Correlations between FMC and EWT of leaf and spectral reflectance of canopy were calculated and analysed quantitatively, and the sensitive bands to leaf water were found. Simple statistical models at different growth stages were established using spectral indices data and FMC and EWT of leaf. Bands centered at , , and nm of VIS region, bands centered at , , , , , nm of NIR region and bands centred , , , , nm of SWIR were defined as sensitive bands to estimate leaf water content.

These bands centered atmosphere windows had the potential to be applied in monitoring canopy leaf content of crop. Vegetative Characteristics and ET. Rahul Tripathi , R. Sahoo , V. Tomar , S. Pandey , D. Chakraborty , N. Directional reflectance measurement has been found to be better and more reliable compared to the conventional statistical approach to retrieve plant biophysical parameters as it takes care of its anisotropic nature.

Keeping this in view, a field experiment was conducted with the objectives set as i to relate canopy biophysical parameters and geometry to its bidirectional reflectance, ii to evaluate a canopy reflectance model to best represent the radiative transfer within the canopy for its inversion and iii to retrieve crop biophysical parameters through inversion of the model.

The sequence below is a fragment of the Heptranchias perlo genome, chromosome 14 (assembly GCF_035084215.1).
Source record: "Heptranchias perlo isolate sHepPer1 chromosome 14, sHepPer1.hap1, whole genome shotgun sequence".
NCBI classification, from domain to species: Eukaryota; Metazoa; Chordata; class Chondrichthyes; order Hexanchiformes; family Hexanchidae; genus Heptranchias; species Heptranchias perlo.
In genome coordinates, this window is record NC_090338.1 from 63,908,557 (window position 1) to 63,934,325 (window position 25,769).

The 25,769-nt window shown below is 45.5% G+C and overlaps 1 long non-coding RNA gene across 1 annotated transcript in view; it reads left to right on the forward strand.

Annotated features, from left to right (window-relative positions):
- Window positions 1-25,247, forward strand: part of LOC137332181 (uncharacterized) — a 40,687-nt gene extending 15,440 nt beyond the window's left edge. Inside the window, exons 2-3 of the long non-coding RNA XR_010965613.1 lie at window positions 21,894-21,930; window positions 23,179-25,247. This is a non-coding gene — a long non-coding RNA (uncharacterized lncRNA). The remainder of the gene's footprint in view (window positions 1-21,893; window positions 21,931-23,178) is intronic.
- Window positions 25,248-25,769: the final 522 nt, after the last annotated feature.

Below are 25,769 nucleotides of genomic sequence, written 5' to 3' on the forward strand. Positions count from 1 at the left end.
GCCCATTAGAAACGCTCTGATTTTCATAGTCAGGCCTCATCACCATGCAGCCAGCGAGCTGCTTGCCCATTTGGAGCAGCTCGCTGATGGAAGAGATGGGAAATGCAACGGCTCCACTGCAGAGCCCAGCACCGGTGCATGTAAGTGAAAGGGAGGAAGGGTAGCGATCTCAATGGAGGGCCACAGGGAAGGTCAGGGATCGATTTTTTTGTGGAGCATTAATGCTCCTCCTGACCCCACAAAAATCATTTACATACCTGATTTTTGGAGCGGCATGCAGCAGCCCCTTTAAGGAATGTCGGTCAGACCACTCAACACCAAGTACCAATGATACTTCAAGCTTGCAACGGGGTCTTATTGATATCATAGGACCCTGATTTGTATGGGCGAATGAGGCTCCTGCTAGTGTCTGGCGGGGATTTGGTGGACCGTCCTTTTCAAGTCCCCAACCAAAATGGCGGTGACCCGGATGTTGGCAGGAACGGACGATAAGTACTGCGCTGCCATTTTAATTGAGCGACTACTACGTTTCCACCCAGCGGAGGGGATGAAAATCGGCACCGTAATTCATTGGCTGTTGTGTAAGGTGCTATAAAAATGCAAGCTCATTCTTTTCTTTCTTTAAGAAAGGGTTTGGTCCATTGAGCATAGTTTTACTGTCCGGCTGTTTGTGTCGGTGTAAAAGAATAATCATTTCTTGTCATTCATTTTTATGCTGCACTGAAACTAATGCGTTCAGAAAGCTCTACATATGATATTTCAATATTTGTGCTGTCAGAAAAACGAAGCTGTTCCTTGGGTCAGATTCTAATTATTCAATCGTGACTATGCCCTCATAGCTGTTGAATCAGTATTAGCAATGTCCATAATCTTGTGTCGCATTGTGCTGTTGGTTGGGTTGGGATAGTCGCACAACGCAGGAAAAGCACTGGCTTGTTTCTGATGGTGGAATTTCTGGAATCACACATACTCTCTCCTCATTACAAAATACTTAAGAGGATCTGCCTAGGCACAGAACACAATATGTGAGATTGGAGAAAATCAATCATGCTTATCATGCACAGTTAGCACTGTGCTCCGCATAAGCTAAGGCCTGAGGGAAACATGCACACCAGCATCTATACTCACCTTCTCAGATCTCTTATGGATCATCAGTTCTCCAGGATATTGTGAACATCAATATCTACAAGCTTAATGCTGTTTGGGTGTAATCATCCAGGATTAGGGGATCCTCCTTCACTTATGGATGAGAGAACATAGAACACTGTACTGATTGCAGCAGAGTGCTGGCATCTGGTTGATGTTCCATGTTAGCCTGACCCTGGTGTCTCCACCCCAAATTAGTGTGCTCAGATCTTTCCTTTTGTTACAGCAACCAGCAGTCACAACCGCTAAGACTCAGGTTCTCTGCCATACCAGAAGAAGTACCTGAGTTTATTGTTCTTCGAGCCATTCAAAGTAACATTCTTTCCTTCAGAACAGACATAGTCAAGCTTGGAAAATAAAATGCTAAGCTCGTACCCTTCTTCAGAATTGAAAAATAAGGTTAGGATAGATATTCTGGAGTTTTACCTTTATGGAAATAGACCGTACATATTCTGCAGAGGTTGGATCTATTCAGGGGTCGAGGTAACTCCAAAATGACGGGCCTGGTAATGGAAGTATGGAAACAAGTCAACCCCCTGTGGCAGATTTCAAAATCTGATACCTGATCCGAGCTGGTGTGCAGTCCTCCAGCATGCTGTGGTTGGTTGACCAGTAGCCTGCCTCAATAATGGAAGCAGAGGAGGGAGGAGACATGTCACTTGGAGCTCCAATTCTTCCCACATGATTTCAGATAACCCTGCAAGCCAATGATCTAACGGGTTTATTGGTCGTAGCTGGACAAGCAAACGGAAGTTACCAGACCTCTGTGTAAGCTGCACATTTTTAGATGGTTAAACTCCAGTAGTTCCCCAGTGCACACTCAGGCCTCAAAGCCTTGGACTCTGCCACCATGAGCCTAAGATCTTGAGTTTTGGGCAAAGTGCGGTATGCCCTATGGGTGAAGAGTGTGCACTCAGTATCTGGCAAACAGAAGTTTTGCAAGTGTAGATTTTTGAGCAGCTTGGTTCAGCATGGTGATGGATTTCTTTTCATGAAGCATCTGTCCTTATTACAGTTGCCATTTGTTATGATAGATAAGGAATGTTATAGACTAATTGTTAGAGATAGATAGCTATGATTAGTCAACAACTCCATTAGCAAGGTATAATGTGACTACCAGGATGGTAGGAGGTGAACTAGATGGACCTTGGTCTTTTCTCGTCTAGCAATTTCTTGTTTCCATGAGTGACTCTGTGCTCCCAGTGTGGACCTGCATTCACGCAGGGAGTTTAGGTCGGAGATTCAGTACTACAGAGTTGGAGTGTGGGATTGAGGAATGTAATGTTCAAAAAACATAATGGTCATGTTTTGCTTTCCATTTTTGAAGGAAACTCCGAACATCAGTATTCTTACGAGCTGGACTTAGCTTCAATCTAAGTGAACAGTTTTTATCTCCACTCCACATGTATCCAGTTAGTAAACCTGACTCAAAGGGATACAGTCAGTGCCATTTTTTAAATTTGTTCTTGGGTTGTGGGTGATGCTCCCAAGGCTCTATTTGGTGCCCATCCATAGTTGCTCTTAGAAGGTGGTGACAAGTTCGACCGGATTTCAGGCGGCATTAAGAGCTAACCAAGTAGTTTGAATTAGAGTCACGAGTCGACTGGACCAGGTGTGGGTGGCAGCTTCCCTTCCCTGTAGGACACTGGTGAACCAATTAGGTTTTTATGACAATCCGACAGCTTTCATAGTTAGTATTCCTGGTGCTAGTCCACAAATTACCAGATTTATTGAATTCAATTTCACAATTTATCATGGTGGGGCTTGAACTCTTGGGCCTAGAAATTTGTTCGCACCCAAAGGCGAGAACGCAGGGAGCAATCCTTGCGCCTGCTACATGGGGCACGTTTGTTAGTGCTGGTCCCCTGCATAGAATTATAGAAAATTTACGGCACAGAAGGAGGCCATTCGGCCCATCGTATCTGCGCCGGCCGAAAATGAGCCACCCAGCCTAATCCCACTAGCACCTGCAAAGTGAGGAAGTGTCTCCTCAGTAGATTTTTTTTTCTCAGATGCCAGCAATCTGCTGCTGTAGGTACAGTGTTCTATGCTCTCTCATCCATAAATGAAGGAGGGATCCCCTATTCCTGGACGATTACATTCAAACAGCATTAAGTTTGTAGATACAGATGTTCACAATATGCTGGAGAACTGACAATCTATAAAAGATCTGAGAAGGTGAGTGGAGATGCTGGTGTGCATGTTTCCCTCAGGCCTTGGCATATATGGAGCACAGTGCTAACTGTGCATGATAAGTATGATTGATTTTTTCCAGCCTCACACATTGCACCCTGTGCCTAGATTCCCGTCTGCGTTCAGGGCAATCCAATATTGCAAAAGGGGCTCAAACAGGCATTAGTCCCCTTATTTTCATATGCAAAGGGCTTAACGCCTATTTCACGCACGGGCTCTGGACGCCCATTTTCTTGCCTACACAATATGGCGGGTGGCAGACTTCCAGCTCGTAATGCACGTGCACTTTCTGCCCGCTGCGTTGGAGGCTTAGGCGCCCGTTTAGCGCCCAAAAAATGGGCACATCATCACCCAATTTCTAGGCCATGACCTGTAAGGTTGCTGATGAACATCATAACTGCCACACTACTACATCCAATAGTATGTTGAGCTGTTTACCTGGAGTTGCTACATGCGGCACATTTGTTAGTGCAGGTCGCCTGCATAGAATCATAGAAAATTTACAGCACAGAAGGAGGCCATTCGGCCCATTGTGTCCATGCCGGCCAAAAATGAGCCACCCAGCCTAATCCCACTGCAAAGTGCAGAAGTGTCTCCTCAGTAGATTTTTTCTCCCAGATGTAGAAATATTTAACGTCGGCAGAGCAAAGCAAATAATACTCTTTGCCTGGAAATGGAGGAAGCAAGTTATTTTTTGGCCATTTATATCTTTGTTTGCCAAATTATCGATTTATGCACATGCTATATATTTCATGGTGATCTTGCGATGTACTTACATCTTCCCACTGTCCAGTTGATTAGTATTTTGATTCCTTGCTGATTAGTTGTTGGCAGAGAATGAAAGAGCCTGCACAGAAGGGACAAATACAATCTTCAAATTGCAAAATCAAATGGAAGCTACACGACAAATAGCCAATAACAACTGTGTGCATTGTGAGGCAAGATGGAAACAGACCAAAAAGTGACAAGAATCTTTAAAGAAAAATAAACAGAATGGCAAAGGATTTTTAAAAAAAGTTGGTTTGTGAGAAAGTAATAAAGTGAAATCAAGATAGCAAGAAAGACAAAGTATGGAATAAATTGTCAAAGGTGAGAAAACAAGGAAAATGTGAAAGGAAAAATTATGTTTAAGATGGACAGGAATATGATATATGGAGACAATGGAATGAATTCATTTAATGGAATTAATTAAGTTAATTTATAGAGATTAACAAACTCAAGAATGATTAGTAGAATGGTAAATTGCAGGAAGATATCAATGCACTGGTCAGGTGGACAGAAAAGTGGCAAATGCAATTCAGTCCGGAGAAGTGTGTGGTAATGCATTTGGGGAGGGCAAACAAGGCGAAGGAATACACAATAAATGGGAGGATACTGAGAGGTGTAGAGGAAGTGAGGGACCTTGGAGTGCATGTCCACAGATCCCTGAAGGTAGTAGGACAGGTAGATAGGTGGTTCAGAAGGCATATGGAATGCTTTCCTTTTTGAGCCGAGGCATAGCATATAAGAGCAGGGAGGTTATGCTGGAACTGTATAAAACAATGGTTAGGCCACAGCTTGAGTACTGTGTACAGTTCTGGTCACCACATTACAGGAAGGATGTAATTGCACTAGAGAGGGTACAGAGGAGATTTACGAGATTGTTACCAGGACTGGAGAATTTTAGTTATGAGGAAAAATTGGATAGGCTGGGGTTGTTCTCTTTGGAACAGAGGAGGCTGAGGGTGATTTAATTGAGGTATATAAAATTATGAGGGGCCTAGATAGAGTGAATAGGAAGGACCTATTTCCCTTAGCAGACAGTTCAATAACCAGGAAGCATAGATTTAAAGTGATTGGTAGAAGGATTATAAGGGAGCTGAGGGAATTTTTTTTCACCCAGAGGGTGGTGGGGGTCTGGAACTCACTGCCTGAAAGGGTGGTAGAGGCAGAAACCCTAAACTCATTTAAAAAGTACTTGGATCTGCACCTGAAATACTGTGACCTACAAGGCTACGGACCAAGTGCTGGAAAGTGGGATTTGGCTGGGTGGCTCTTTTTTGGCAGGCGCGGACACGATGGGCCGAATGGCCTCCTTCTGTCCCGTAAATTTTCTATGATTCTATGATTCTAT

Two varieties of the mustard crop Brassica juncea L were grown with two nitrogen treatments to generate a wide range of Leaf Area Index LAI and biomass. Biophysical parameters were estimated synchronizing with the bi-directional reflectance measurements. Spectral reflectance-based detection of nitrogen content in fresh tea leaves. The method of visible and near infrared reflectance spectroscopy is adopted to analyze relative nitrogen content inside fresh tea leaves because it is fast and non-destructive.